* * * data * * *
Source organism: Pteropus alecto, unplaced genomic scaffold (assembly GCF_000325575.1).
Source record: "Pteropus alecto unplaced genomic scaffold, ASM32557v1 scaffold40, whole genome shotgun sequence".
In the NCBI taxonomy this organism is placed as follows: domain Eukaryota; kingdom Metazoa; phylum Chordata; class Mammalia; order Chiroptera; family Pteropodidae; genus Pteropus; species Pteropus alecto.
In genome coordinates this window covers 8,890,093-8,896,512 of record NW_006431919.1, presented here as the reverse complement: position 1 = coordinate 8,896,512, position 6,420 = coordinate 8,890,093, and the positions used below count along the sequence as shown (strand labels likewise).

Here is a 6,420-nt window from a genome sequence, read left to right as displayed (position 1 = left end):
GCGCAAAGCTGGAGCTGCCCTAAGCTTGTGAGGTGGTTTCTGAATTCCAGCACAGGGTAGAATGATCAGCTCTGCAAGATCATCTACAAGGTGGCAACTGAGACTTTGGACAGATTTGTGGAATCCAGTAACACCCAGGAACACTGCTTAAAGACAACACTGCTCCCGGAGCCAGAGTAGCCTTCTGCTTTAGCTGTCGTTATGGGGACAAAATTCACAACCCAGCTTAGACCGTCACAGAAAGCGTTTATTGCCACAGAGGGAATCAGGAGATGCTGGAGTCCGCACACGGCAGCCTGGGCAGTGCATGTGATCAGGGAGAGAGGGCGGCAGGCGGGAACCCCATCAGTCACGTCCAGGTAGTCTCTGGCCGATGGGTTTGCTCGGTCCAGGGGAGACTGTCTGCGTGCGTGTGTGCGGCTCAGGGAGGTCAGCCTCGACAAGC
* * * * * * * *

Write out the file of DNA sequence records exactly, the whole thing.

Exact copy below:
Source organism: Pteropus alecto, unplaced genomic scaffold (assembly GCF_000325575.1).
Source record: "Pteropus alecto unplaced genomic scaffold, ASM32557v1 scaffold40, whole genome shotgun sequence".
In the NCBI taxonomy this organism is placed as follows: domain Eukaryota; kingdom Metazoa; phylum Chordata; class Mammalia; order Chiroptera; family Pteropodidae; genus Pteropus; species Pteropus alecto.
In genome coordinates this window covers 8,890,093-8,896,512 of record NW_006431919.1, presented here as the reverse complement: position 1 = coordinate 8,896,512, position 6,420 = coordinate 8,890,093, and the positions used below count along the sequence as shown (strand labels likewise).

Here is a 6,420-nt window from a genome sequence, read left to right as displayed (position 1 = left end):
GCGCAAAGCTGGAGCTGCCCTAAGCTTGTGAGGTGGTTTCTGAATTCCAGCACAGGGTAGAATGATCAGCTCTGCAAGATCATCTACAAGGTGGCAACTGAGACTTTGGACAGATTTGTGGAATCCAGTAACACCCAGGAACACTGCTTAAAGACAACACTGCTCCCGGAGCCAGAGTAGCCTTCTGCTTTAGCTGTCGTTATGGGGACAAAATTCACAACCCAGCTTAGACCGTCACAGAAAGCGTTTATTGCCACAGAGGGAATCAGGAGATGCTGGAGTCCGCACACGGCAGCCTGGGCAGTGCATGTGATCAGGGAGAGAGGGCGGCAGGCGGGAACCCCATCAGTCACGTCCAGGTAGTCTCTGGCCGATGGGTTTGCTCGGTCCAGGGGAGACTGTCTGCGTGCGTGTGTGCGGCTCAGGGAGGTCAGCCTCGACAAGC